“Marcus Miller, man. Legend. Slappin the bass: it can be a treacherous area for a bass player. It can literally be considered mutiny or treachery when you’re slapping the bass.” Miller was able to excel in both funk and jazz, bringing slap bass into traditional jazz songs and complex harmonic changes into more bare-bones funk songs. Bruner cites Miller’s playing in Bernard White’s ‘Haboglabotribin’ and its subsequent sample in Snoop Dogg’s ‘Gz and Hustlas’. “That bass line, I feel like it’s a staple, because it kinda transcended time”.

Louis Johnson – ‘Strawberry Letter 23’

Almost as a way to shed light on why he’s become such a versatile utility player, many of Bruner’s favourite players weren’t stars on their own. Instead, he keys into the figures who were able to add their signature sound to improve the records and songs of others. The Brothers Johnson were a legendary duo of George Johnson on guitar and Louis Johnson on bass, and when the brothers didn’t work sessions, they found success for themselves, scoring a top five US hit with ‘Strawberry Letter 23’.

“A lot of my favourite records have Louis Johnson on them, like the Michael Jackson stuff. The Brothers Johnson were a legendary group of course. I feel like the bass line was definitely one of the reasons why it was a hit record,” Bruner enthuses. “There’s a way that Louis is playing this bass line where he’s sliding into these notes in a certain way, and it’s what’s giving it this slinky feeling to it”.

Jack Bruce – ‘Sunshine of Your Love’

Bruner’s influences extend beyond the realms of R&B, funk, and jazz. He also had a strong education in hard rock, metal, and punk, styles not necessarily renowned for their technically complex bass lines. And yet, Bruner is able to tap into the dexterity of John Paul Jones, the galloping speed of Steve Harris, and the aggressive drive of Dee Dee Ramone without ever seeming at odds with a song’s groove. One of the classic bass players he uses as a blueprint for that fusion is Cream’s Jack Bruce.

“I’m choosing these bass lines because of the simplicity of them, that’s also becoming the driving force behind the song. It’s funny, even today in music when you listen to things like trap and things like that, the bass is still driving the song,” Bruner explains. “This is one of those driving bass lines that you can’t get away from.”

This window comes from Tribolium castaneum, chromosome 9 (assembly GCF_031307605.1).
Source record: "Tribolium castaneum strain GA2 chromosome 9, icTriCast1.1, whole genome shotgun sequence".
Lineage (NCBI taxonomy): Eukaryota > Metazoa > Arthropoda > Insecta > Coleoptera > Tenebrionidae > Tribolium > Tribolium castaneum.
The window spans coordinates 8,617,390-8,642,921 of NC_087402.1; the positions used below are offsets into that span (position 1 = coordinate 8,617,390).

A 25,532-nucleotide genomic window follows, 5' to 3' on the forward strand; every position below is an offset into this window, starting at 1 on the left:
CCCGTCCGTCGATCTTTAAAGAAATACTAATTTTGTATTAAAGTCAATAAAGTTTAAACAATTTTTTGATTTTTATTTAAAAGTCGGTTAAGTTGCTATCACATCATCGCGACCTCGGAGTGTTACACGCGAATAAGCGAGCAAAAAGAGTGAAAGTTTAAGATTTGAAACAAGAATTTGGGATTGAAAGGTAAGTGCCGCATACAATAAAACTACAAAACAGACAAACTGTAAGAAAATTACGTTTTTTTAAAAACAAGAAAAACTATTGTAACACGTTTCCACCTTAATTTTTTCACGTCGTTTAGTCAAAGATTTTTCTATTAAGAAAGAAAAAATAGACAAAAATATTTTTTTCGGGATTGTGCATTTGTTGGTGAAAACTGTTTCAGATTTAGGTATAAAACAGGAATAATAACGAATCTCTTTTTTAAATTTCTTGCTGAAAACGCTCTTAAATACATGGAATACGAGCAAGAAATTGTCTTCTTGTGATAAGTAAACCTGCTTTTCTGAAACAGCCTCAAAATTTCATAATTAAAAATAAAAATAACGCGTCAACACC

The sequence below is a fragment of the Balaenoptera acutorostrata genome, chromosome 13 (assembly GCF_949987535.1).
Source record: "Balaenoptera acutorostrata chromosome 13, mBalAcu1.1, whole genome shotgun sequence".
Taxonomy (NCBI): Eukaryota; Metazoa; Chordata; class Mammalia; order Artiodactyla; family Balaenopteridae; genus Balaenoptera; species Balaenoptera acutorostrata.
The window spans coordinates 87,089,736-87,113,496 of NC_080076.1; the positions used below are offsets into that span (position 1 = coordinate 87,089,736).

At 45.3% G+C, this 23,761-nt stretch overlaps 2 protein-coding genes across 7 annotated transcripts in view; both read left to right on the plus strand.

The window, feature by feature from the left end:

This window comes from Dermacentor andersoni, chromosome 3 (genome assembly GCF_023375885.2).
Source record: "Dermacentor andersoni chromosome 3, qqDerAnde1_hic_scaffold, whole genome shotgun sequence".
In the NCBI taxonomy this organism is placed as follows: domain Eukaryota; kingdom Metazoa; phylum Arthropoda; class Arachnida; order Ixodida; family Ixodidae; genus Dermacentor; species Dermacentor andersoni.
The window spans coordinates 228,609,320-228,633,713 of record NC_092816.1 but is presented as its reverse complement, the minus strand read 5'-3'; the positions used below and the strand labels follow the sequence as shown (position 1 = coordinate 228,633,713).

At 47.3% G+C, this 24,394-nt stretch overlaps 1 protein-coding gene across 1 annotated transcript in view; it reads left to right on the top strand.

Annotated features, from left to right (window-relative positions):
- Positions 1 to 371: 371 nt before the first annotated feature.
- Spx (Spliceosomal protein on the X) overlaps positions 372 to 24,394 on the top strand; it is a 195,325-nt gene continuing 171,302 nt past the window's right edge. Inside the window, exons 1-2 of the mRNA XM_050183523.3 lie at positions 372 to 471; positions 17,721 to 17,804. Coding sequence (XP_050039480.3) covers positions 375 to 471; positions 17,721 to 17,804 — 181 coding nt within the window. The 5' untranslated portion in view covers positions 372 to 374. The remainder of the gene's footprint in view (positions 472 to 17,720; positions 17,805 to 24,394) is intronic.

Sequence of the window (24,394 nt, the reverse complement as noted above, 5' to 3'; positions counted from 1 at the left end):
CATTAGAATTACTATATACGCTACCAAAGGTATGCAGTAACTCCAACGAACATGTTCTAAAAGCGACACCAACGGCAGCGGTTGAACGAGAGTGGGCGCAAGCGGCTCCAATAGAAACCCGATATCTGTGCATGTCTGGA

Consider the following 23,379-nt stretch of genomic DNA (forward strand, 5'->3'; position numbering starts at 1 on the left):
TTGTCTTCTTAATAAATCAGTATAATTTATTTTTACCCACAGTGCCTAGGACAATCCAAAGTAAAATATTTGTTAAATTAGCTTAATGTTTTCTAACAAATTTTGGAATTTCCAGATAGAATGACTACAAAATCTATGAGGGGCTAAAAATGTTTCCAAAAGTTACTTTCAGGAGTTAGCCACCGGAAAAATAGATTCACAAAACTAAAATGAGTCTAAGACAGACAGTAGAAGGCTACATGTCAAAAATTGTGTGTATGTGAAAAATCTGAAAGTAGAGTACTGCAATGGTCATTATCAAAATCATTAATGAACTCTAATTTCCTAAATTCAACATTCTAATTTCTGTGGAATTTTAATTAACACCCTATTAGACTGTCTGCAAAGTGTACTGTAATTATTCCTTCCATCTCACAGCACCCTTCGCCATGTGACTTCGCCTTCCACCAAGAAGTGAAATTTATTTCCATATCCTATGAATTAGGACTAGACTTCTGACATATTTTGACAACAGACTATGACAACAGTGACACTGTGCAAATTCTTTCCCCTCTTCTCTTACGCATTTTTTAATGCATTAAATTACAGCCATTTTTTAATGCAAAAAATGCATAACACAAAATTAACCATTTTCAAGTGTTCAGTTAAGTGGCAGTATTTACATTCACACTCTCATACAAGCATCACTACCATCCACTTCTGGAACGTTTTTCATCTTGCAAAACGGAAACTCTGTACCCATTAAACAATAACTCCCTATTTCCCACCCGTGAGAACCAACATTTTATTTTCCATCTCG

Larry Graham – ‘Hair’

Despite describing the hesitations some musicians have with slap bass, it’s clear that Bruner loves the art form. He employs it generously throughout his own catalogue, and he doesn’t shy away from highlighting the masters of the form. For one of his picks, he highlights former Sly and the Family Stone bassist Larry Graham’s work on his solo cut ‘Hair’ as some of the originator’s best work.

“Everybody knows at this point that Larry Graham invented slap bass. This is like a known fact. This is also Drake’s uncle, for those who don’t know.I was always a Drake fan but then when I found that out I was like ‘It don’t matter. Drake was meant to do this,'” Bruner extolls. “The part where he singing and slapping this on bass is a miracle. ‘What the entire hell is going on?'”.

Jaco Pastorius – ‘Portrait of Tracy’

Despite featuring rhythm, feel, and simplicity as his major tenets for bass, Bruner uses his final pick to highlight the eccentricities and expanded possibilities of bass. When it comes to eccentricity, nobody was more creative than Jaco Pastorius. A jazz prodigy who later contributed to the 1970s work of Joni Mitchell, Pastorius was able to use harmonics and glissandos go beyond what most would consider to be the bass’ role within a song. No example better personifies this than his solo cut, ‘Portrait of Tracy’.

“This song, he’s doing everything at one time: he’s doing melody, harmony, rhythm. Before this, people probably messed around with ‘Oh, this bass these makes weird noises,’ but Jaco knew the role of everything like that and welded it so easily,” Bruner says. “He’s doing everything from false harmonics to actual harmonics all along the bass”.